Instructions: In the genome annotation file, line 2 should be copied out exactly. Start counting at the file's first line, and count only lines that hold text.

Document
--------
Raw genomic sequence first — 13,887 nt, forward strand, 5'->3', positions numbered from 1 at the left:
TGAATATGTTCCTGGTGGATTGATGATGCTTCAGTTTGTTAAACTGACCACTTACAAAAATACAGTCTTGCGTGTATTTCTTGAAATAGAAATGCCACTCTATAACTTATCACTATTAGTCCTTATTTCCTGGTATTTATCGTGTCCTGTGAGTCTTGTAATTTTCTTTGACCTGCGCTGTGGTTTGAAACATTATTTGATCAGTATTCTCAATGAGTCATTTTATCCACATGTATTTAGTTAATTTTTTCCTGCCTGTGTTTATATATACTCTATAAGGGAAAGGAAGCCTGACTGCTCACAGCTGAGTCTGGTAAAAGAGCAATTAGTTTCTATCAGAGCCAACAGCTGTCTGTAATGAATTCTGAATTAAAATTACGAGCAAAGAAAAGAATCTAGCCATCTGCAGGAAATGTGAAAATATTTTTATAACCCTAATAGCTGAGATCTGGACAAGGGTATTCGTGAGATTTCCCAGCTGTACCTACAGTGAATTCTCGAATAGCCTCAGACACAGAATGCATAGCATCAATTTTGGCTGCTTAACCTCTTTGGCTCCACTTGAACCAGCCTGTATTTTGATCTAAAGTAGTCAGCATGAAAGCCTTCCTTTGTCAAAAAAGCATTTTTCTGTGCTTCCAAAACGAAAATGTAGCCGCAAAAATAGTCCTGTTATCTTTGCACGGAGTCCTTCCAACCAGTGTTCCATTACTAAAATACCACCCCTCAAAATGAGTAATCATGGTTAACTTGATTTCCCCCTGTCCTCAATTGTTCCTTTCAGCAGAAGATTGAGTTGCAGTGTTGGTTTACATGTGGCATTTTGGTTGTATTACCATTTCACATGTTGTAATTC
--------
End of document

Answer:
TGAATATGTTCCTGGTGGATTGATGATGCTTCAGTTTGTTAAACTGACCACTTACAAAAATACAGTCTTGCGTGTATTTCTTGAAATAGAAATGCCACTCTATAACTTATCACTATTAGTCCTTATTTCCTGGTATTTATCGTGTCCTGTGAGTCTTGTAATTTTCTTTGACCTGCGCTGTGGTTTGAAACATTATTTGATCAGTATTCTCAATGAGTCATTTTATCCACATGTATTTAGTTAATTTTTTCCTGCCTGTGTTTATATATACTCTATAAGGGAAAGGAAGCCTGACTGCTCACAGCTGAGTCTGGTAAAAGAGCAATTAGTTTCTATCAGAGCCAACAGCTGTCTGTAATGAATTCTGAATTAAAATTACGAGCAAAGAAAAGAATCTAGCCATCTGCAGGAAATGTGAAAATATTTTTATAACCCTAATAGCTGAGATCTGGACAAGGGTATTCGTGAGATTTCCCAGCTGTACCTACAGTGAATTCTCGAATAGCCTCAGACACAGAATGCATAGCATCAATTTTGGCTGCTTAACCTCTTTGGCTCCACTTGAACCAGCCTGTATTTTGATCTAAAGTAGTCAGCATGAAAGCCTTCCTTTGTCAAAAAAGCATTTTTCTGTGCTTCCAAAACGAAAATGTAGCCGCAAAAATAGTCCTGTTATCTTTGCACGGAGTCCTTCCAACCAGTGTTCCATTACTAAAATACCACCCCTCAAAATGAGTAATCATGGTTAACTTGATTTCCCCCTGTCCTCAATTGTTCCTTTCAGCAGAAGATTGAGTTGCAGTGTTGGTTTACATGTGGCATTTTGGTTGTATTACCATTTCACATGTTGTAATTC